Re-purposing Old Electronics To Inspire New Designs

Exploded View of a Kindle

We love seeing how things work. Exploded views are like mechanical eye-candy to most engineers, so when [Chris’] Kindle Touch died, he decided to give it new life… on his wall.

Inspired by others, he decided to mount all the components of his Kindle onto a piece of plastic that he could hang up on his wall. As an electronics design engineer, he’s always looking for new ideas and ways to design and build circuits — what better way to inspire creativity than to see a real product blown apart? Does anyone remember reading [Stephen Biesty’s] Incredible Cross Sections or Incredible Explosions as a child?

The construction is quite simple, relying on mounting holes where possible to screw parts directly to the board, or by using heavy duty double-sided tape. After finishing the Kindle, [Chris] found an old iPod of his and decided to give it the same ritual.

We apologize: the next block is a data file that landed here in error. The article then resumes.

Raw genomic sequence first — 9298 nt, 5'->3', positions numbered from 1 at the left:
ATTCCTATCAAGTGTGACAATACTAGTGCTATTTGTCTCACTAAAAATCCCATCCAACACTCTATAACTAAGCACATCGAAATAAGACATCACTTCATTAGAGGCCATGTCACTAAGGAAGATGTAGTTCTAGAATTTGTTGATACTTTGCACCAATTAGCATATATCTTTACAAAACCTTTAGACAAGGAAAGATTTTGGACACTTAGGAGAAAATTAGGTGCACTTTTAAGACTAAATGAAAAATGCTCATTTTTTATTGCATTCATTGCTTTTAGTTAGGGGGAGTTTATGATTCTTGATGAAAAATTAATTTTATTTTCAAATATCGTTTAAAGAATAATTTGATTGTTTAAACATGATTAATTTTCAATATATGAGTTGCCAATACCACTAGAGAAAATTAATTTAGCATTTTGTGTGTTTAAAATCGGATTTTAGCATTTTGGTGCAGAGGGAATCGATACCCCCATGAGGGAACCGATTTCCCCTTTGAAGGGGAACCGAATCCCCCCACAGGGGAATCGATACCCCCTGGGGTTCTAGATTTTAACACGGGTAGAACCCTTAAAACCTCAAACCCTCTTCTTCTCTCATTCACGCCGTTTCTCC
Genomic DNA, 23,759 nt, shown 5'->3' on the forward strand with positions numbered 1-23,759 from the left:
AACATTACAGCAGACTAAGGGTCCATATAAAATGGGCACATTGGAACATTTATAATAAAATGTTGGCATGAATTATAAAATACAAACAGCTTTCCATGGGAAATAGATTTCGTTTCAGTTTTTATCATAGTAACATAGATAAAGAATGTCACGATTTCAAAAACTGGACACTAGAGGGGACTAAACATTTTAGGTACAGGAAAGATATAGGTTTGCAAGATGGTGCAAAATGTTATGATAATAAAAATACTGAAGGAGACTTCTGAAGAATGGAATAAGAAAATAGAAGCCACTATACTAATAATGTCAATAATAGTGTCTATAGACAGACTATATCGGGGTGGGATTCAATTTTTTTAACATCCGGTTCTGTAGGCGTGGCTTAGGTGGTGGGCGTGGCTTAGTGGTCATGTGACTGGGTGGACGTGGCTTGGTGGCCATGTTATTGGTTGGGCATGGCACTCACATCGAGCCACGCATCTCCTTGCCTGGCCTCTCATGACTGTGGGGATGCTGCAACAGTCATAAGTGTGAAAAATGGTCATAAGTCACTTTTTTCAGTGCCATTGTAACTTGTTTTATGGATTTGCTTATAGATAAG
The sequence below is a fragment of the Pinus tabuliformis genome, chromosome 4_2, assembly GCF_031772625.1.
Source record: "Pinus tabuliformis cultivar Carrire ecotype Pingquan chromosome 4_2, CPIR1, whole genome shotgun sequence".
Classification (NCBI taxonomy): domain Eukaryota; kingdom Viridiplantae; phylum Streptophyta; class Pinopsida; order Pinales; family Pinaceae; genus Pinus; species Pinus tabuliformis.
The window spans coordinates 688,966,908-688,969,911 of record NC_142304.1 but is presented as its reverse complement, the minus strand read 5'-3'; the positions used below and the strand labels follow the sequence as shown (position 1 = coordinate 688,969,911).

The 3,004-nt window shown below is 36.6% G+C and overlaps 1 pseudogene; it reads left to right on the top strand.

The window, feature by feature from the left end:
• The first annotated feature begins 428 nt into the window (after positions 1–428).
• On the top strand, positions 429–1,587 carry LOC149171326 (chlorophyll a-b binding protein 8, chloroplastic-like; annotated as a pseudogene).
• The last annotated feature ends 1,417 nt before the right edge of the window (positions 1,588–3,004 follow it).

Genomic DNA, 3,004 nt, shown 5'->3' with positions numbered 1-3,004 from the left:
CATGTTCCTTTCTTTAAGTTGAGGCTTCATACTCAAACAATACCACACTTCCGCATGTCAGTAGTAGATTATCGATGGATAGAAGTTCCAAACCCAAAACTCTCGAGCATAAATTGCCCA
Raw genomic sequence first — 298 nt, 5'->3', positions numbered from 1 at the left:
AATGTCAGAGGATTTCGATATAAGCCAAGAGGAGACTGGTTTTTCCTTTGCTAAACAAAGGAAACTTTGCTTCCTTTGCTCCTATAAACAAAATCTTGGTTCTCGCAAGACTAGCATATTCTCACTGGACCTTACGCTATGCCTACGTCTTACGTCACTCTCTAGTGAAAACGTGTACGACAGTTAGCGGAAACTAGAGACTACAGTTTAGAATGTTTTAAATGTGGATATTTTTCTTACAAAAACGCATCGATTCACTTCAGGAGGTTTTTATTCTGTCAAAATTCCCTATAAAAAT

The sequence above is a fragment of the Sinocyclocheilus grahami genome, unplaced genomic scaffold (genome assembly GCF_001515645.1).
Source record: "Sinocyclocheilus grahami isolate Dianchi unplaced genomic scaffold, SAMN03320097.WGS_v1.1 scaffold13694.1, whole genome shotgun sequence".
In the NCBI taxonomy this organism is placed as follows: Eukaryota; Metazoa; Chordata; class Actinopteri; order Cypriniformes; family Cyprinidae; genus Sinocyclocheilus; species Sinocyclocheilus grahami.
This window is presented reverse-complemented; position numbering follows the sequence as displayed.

For some more in-depth exploded physical models, take a look’s office art we covered last year!

15 thoughts on “Re-purposing Old Electronics To Inspire New Designs

    1. I did this at the tech college I taught at with an old computer and flatscreen monitor Even put a plexi cover on the hard drive so people could see it spin/read while a powerpoint presentation ran.

    2. A long time ago I saw a PC mounted on a wall like that in a computer store. It was fully functional, but I don’t recall what they were doing with it. Having the wires reach kind of dictated the layout, obviously with the motherboard in the middle.

  1. Seeing its final image still there, forever frozen in the e-ink, is kind of eerie.

    I used to do this with old motherboards. Some looked really cool when backlit. Probably wouldn’t look right with this one though, since it’s not a solid plane.

  2. I recall, in tech school during the 70s, that we had a very large superhet AM radio schematic laid out on a bread board, with all the parts actually present. It actually worked. I wonder if I can find a picture of that somewhere.

      1. I’ve found some teaching aids that are much smaller, like a 14″ wide by a foot tall…solid state. As I recall this unit, it was something like a four foot wide by three foot tall vacuum tube AA5 AM radio, laid out on a board. The wiring was all on the back for HV protection. I originally said 70s, but it was actually late-60s.

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